Charleville-Mezieres on the lovely & v twisty R. Meuse was our next major stop, and then we headed for Belgium, where we planned to go as far as Namur and get a fill of red diesel, which boats are only allowed use in France if bought outside the country, and have a receipt . We reckoned that we would have to stay a few days there – tough! – to show that we were not just hopping across the border to take advantage of the fuel prices. Then we would turn back to France, down the R Sambre to the Oise again and head for Paris. As it happened our stay in Charleville became longer than anticipated as once again we’d been having French phone problems, and were going berserk (well, more than usual!) trying to get our new SIM card, and keep the same number and our credit.
These are a most attractive pair of towns each situated around a huge loop in the Meuse. Charleville has a good sized river port for pleasure craft, built a couple of years ago, with floating jetties to allow for the huge difference in levels in winter/spring and summer. The Meuse is one of the main routes bringing Germans, Dutch and Belgians south, so they are the most usual folk we meet. We were not actually in the harbour, but alongside the campsite, under the trees and looking across the river, which is nicer. The town is famous for puppets and we had a look at the Instutut des Marionettes when up in the Place Ducale, the lovely main square built by a local Duke who was jealous of the Place des Vosges in Paris. It is also the birth place of the 19th C gifted poet Arthur Rimbaud, who died young. A lovely old mill beside us dating from the same time as the Place Ducale now houses a museum to him. There was thunder and very heavy rain one night after a couple of very hot days when we got some painting done, sitting in veritable puddles of sweat – sorry, perspiration – so the enforced stay was productive!
We find our satellite dish works very well provided there are no trees or buildings close to us towards the south east. We did hear Colin Becker(IWAI) on RTE Radio 1 interviewed about the old Blackwater Feeder. He came across so well and so knowledgeably, as always.
Indeed, we had a good week in Charleville-Mezieres, where we had not expected to be for so long. Having come across few English folk we were suddenly surrounded by them, and then Irish friends turned up too!
We had become quite friendly with an English couple who were tied up astern of us and arranged to go to an organ recital in the Basilica in Mezieres together. It was excellent, with a mezzo soprano of Bulgarian origin with a wonderful voice singing European Romantic items, from Chopin to Debussy and Mendelssohn, as well as some Bulgarian folk music. A (lady) French organist accompanied her, as well as giving a virtuoso performance herself. Her playing was relayed on a large video screen below the organ, so that we were able to watch as well as listen. There was a very good crowd there, which was great, especially as it was at 6.00 p.m. on a very warm & sunny evening. The musicians have played and recorded together for some years. So that was a treat.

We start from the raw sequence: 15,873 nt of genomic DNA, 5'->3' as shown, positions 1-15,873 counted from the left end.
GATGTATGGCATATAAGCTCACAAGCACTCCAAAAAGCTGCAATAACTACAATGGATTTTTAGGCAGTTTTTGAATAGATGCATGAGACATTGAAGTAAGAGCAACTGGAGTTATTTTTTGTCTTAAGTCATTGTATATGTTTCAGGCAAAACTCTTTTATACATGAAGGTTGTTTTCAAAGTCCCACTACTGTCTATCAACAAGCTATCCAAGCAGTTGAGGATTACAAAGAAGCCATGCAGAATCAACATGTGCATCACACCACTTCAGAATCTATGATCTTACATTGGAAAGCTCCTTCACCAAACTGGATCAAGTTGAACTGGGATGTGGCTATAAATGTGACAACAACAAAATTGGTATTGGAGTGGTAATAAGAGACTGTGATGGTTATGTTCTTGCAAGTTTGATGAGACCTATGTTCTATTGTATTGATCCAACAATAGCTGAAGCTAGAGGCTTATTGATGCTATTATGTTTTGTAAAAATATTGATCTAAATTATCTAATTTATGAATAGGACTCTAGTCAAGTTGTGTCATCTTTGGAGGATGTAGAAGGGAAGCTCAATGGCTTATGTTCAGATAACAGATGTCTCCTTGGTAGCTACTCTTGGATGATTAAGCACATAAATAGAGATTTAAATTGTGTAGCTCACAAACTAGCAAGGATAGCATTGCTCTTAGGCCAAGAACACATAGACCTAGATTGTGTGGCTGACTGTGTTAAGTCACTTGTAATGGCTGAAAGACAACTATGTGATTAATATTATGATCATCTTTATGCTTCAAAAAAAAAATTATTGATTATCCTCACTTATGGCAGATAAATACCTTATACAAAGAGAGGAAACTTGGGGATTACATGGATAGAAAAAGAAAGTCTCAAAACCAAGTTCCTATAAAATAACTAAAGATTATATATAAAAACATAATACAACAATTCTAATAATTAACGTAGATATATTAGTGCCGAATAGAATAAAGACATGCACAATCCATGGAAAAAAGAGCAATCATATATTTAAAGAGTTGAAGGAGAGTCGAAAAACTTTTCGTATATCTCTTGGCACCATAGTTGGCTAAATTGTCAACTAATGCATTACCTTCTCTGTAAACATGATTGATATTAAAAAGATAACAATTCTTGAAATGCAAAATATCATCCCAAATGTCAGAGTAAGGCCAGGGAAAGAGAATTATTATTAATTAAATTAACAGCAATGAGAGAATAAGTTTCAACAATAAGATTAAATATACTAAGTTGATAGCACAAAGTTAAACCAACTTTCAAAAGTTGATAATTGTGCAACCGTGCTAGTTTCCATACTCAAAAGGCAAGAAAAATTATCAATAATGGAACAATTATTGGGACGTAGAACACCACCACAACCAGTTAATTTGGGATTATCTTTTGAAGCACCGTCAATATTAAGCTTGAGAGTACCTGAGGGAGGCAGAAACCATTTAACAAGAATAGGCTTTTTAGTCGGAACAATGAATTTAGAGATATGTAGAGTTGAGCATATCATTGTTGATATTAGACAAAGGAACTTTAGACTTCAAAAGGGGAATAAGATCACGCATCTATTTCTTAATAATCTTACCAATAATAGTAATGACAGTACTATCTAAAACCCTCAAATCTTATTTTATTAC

Next day we were all invited to drinks on another English boat that had tied up, and were sitting up on deck when Mike spotted a friend of ours from the Shannon walking down the jetty. She was invited on board, too, quickly followed by her husband and the owners of the (new) boat, they were staying with. The English folk were quite amazed at the sudden Irish take-over with not even a phone call made! So, a good time was had by all, with much chatting and catching up on news. They were on their way back to Holland to get the boat shipped to the Shannon, having had a couple of weeks getting used to it and enjoying the waterways of northern France, Belgium, and Holland as well. We were together there for a couple of days before splitting up, with quite a bit of socialising between boats, which was fun. The Irish boat was heading the same way as ourselves as far as Namur in Belgium, so we met up a couple of times again, catching up and passing by as suited each. The weather was very warm, then turned wet, and then gradually cleared again, and got very warm by the time we found ourselves in Namur.